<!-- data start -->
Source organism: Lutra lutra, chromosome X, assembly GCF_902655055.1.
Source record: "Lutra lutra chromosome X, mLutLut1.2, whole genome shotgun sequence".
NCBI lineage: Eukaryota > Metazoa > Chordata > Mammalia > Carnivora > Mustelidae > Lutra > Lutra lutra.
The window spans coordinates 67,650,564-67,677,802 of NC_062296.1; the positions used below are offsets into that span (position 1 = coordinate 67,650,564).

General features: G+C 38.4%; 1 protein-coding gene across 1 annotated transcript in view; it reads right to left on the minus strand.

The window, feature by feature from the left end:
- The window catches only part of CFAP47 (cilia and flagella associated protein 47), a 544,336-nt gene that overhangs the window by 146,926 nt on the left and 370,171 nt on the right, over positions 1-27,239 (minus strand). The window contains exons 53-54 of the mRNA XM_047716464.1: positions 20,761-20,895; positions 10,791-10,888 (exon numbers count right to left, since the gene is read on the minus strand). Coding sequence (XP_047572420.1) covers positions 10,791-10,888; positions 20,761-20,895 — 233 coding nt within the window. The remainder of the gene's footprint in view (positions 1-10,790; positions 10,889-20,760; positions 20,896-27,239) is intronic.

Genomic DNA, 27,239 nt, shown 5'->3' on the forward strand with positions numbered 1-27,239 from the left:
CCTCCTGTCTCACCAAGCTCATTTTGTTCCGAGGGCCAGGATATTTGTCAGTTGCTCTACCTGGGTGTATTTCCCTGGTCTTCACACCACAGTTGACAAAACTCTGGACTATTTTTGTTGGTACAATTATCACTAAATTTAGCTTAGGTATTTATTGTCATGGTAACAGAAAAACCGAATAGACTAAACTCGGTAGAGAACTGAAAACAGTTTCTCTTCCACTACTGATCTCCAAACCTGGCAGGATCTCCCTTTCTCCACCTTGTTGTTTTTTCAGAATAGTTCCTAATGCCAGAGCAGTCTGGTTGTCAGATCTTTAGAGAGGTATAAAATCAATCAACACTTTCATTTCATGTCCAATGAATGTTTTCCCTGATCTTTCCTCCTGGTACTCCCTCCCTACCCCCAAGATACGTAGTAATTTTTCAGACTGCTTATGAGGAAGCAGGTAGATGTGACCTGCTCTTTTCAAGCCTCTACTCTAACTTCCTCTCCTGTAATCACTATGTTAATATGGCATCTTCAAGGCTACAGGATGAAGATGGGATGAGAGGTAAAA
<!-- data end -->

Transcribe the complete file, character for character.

Source organism: Lutra lutra, chromosome X, assembly GCF_902655055.1.
Source record: "Lutra lutra chromosome X, mLutLut1.2, whole genome shotgun sequence".
NCBI lineage: Eukaryota > Metazoa > Chordata > Mammalia > Carnivora > Mustelidae > Lutra > Lutra lutra.
The window spans coordinates 67,650,564-67,677,802 of NC_062296.1; the positions used below are offsets into that span (position 1 = coordinate 67,650,564).

General features: G+C 38.4%; 1 protein-coding gene across 1 annotated transcript in view; it reads right to left on the minus strand.

The window, feature by feature from the left end:
- The window catches only part of CFAP47 (cilia and flagella associated protein 47), a 544,336-nt gene that overhangs the window by 146,926 nt on the left and 370,171 nt on the right, over positions 1-27,239 (minus strand). The window contains exons 53-54 of the mRNA XM_047716464.1: positions 20,761-20,895; positions 10,791-10,888 (exon numbers count right to left, since the gene is read on the minus strand). Coding sequence (XP_047572420.1) covers positions 10,791-10,888; positions 20,761-20,895 — 233 coding nt within the window. The remainder of the gene's footprint in view (positions 1-10,790; positions 10,889-20,760; positions 20,896-27,239) is intronic.

Genomic DNA, 27,239 nt, shown 5'->3' on the forward strand with positions numbered 1-27,239 from the left:
CCTCCTGTCTCACCAAGCTCATTTTGTTCCGAGGGCCAGGATATTTGTCAGTTGCTCTACCTGGGTGTATTTCCCTGGTCTTCACACCACAGTTGACAAAACTCTGGACTATTTTTGTTGGTACAATTATCACTAAATTTAGCTTAGGTATTTATTGTCATGGTAACAGAAAAACCGAATAGACTAAACTCGGTAGAGAACTGAAAACAGTTTCTCTTCCACTACTGATCTCCAAACCTGGCAGGATCTCCCTTTCTCCACCTTGTTGTTTTTTCAGAATAGTTCCTAATGCCAGAGCAGTCTGGTTGTCAGATCTTTAGAGAGGTATAAAATCAATCAACACTTTCATTTCATGTCCAATGAATGTTTTCCCTGATCTTTCCTCCTGGTACTCCCTCCCTACCCCCAAGATACGTAGTAATTTTTCAGACTGCTTATGAGGAAGCAGGTAGATGTGACCTGCTCTTTTCAAGCCTCTACTCTAACTTCCTCTCCTGTAATCACTATGTTAATATGGCATCTTCAAGGCTACAGGATGAAGATGGGATGAGAGGTAAAA